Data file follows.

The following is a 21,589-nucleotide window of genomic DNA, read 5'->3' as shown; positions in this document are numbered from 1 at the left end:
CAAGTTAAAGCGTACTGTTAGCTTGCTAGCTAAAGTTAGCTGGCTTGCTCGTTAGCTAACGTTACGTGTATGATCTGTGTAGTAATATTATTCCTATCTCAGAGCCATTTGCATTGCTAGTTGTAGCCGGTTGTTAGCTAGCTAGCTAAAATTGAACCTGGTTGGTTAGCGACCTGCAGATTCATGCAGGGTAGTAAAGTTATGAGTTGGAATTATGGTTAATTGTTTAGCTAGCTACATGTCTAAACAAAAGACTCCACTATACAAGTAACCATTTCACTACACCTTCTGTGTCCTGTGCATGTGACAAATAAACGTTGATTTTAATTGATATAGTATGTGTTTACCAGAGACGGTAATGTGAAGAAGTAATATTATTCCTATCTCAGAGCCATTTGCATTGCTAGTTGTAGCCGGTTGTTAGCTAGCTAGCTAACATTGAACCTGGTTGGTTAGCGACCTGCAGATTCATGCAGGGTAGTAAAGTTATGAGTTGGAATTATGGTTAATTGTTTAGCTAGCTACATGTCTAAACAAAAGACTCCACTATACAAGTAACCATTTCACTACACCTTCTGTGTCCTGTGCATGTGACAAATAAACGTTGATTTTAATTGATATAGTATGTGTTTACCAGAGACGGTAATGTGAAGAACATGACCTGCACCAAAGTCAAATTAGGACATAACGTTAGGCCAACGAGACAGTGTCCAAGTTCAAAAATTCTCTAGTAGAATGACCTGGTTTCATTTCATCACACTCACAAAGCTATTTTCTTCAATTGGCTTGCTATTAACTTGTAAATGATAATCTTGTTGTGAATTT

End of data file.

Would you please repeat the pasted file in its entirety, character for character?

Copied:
The following is a 21,589-nucleotide window of genomic DNA, read 5'->3' as shown; positions in this document are numbered from 1 at the left end:
CAAGTTAAAGCGTACTGTTAGCTTGCTAGCTAAAGTTAGCTGGCTTGCTCGTTAGCTAACGTTACGTGTATGATCTGTGTAGTAATATTATTCCTATCTCAGAGCCATTTGCATTGCTAGTTGTAGCCGGTTGTTAGCTAGCTAGCTAAAATTGAACCTGGTTGGTTAGCGACCTGCAGATTCATGCAGGGTAGTAAAGTTATGAGTTGGAATTATGGTTAATTGTTTAGCTAGCTACATGTCTAAACAAAAGACTCCACTATACAAGTAACCATTTCACTACACCTTCTGTGTCCTGTGCATGTGACAAATAAACGTTGATTTTAATTGATATAGTATGTGTTTACCAGAGACGGTAATGTGAAGAAGTAATATTATTCCTATCTCAGAGCCATTTGCATTGCTAGTTGTAGCCGGTTGTTAGCTAGCTAGCTAACATTGAACCTGGTTGGTTAGCGACCTGCAGATTCATGCAGGGTAGTAAAGTTATGAGTTGGAATTATGGTTAATTGTTTAGCTAGCTACATGTCTAAACAAAAGACTCCACTATACAAGTAACCATTTCACTACACCTTCTGTGTCCTGTGCATGTGACAAATAAACGTTGATTTTAATTGATATAGTATGTGTTTACCAGAGACGGTAATGTGAAGAACATGACCTGCACCAAAGTCAAATTAGGACATAACGTTAGGCCAACGAGACAGTGTCCAAGTTCAAAAATTCTCTAGTAGAATGACCTGGTTTCATTTCATCACACTCACAAAGCTATTTTCTTCAATTGGCTTGCTATTAACTTGTAAATGATAATCTTGTTGTGAATTT